But is it in the right direction?
Opinion by PROFESSOR COREY J A BRADSHAW
Matthew Flinders Fellow in Global Ecology
As an ecologist concerned with how life changes and adapts to the vagaries of climate and pervasive biological shuffling, ‘constant change’ is more than just a mantra — it is, in fact, the mathematical foundation of our entire discipline.
But if change is inevitable, how can we ensure it is in the right direction?
Take climate change for example. Since the Earth first formed it has experienced abrupt climate shifts many times, both to the detriment of most species in existence at any given time, and to the advantage of those species evolving from the ashes.
For more than 3.5 billion years, species have evolved and gone extinct, such that more than 99% of all species that have ever existed are now confined, permanently, to the vaults of the past.
While extinctions occur all the time, the rates are not constant. We can now say with reasonable certainty that current global extinction rates equal or even exceed those that occurred during the previous five mass extinction events.
Don’t believe me? Here are some salient observations that might convince you otherwise.
The biomass of vegetation on land across the globe has halved over human history, with a corresponding loss of more than 20% of its original biodiversity.
This means that more than 70% of the Earth’s land surface has been altered by humans.
This has resulted in over 700 vertebrate and nearly 600 plant extinctions recorded since the 16th century, and many more species have likely gone extinct unnoticed. More worryingly, massive population declines that are the precursors to extinction have also occurred worldwide — since 1970, more than 60% of all land-based vertebrate individuals have disappeared.
This means that the total global biomass of wild animals today is less than one quarter of what it was when human civilisation began.
One scary statistic is that of the estimated 0.17 gigatonnes of biomass of land-based vertebrate species on Earth today, only 5% is represented by wild mammals, birds, reptiles and amphibians – the rest is made up of livestock (59%) and living human beings (36%).
Australia is unfortunately not immune to these global trends, with at least 100 vertebrate extinctions recorded here since Europeans first arrived, giving us the ignominious title of the world’s leading nation in mammal extinctions.
While these extinctions have been primarily the result of introduced predators like cats and foxes, we have also irreparably damaged Australia’s forests.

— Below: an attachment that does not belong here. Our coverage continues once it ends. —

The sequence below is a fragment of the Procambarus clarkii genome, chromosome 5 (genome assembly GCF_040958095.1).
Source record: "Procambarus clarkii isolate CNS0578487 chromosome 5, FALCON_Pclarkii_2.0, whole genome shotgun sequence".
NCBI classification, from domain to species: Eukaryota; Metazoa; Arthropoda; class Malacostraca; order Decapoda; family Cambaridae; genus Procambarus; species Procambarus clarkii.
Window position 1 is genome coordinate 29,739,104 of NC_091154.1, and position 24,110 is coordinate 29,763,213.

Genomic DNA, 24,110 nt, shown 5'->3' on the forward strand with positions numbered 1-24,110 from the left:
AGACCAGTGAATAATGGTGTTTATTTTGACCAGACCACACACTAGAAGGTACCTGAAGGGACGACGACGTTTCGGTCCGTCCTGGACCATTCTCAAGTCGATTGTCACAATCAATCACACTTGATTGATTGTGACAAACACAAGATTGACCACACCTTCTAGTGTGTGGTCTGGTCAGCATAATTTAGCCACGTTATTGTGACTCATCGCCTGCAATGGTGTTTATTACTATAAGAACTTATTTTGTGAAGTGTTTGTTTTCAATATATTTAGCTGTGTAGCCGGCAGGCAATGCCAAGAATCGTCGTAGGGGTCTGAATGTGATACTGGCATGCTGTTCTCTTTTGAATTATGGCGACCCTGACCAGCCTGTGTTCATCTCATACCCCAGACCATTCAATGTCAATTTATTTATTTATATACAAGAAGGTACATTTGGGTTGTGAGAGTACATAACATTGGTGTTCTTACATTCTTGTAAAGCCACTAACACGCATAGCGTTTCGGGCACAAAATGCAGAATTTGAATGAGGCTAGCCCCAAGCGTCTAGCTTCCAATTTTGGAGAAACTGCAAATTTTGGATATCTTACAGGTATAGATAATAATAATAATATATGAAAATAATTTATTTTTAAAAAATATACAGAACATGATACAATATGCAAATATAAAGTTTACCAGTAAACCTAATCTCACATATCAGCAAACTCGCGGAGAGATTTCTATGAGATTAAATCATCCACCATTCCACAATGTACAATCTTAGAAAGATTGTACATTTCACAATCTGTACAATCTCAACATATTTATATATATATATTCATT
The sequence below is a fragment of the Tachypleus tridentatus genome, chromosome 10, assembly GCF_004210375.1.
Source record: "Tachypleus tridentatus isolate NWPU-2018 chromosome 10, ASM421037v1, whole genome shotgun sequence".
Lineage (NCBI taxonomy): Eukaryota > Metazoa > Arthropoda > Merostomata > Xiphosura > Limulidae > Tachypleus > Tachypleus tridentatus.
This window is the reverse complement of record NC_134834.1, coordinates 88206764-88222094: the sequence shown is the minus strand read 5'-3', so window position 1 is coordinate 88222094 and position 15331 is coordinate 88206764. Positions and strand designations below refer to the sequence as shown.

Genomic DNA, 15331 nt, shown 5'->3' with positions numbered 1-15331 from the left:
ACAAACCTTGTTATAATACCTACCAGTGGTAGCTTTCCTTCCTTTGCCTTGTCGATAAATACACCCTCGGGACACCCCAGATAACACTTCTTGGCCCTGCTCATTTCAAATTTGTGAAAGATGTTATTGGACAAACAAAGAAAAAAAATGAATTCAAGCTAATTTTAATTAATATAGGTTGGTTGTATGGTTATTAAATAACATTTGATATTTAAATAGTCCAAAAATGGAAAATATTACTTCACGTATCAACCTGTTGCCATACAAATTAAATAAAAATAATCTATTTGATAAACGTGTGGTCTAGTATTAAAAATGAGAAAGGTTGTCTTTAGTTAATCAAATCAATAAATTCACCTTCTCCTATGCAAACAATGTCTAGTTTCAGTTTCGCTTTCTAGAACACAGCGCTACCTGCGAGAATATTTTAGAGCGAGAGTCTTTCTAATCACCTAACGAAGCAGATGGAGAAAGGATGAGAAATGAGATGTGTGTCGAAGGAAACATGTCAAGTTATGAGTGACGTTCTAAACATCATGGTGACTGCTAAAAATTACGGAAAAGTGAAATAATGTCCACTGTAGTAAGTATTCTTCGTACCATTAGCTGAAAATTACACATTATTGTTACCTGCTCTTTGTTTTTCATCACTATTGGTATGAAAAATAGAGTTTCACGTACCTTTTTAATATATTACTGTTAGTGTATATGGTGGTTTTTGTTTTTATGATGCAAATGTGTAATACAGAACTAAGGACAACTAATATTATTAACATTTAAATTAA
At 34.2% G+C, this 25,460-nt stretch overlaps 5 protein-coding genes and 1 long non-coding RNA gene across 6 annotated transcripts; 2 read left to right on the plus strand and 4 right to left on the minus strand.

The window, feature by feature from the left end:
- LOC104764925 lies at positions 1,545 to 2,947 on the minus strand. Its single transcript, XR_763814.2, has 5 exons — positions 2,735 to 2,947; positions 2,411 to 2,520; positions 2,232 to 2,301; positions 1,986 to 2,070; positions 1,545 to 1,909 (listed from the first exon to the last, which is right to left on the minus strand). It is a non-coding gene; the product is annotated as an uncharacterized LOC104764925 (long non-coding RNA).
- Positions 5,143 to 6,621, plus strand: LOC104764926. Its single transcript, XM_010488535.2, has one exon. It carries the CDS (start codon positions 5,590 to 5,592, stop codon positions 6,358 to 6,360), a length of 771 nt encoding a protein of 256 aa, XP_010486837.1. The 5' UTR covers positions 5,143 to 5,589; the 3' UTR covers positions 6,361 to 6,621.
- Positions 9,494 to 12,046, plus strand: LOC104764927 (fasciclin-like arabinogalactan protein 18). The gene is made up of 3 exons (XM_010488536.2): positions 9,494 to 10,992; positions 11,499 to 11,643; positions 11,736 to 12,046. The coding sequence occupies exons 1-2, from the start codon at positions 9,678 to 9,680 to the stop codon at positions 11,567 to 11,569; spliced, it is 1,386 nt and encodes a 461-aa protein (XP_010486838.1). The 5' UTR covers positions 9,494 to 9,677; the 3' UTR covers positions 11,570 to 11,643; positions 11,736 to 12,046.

Since colonisation, we have been responsible for the loss of nearly 40% of the continent’s forests, and much of the remainder is too fragmented to provide sufficient shelter to many forest-dependent species.
Worse still is the rising frequency and severity of bushfires in an already (sun)burnt country.
Global warming is changing Australia’s bushfire susceptibility, driving longer burning seasons, and fewer opportunities for controlled burning during cooler, wetter periods.
The catastrophic bushfires that recently ravaged Australia are still an open wound, with many threatened species pushed even closer to extinction.
The sad reality is that the incidence and severity of these events will increase even more for the foreseeable future.
Our poor water management (Australians use water at six times the global average rate per capita despite living in the world’s driest inhabited continent), lack of a meaningful pathway to emissions reductions, and broken legislation for the protection of our remaining ecosystems, mean that our extinction crisis has only just begun.
What can we do?
We can demand a more responsible government and tougher legislation to protect our native plants and animals.
We can insist on development that does not require additional deforestation, and we can restore great tracks of previously stripped land.
We can implement a broad network of clean-energy technologies to transition our emissions-heavy economy toward one with a low footprint, and we can invest in smarter, low-water agriculture.
On a community level, during pandemic restrictions we have been forced to re-think how and where we work, how our food is grown and distributed, and how cities can support this transition – all aspects that can reduce the impact of climate change.
Yes, change is inevitable, and climates have always changed, but it is indisputable that human society is now responsible for one of the greatest climate changes Earth has experienced for millions of years.
For too long we have ignored the pleas of scientists to mend our ways.
We ignore these warnings at our peril.
Professor Corey J A Bradshaw
Professor Bradshaw is a Matthew Flinders Fellow in Global Ecology in the College of Science and Engineering at Flinders University. He is a Fellow of the Royal Society of South Australia, and Modelling Node Leader in the Australian Research Council Centre of Excellence for Australian Biodiversity and Heritage. He is Co-Head of the Ecology Section for Faculty Opinions, sits on the Australian Research Council College of Experts, and is recipient of the Verco Medal (Royal Society of South Australia) and Australian Ecology Research Award (Ecological Society of Australia).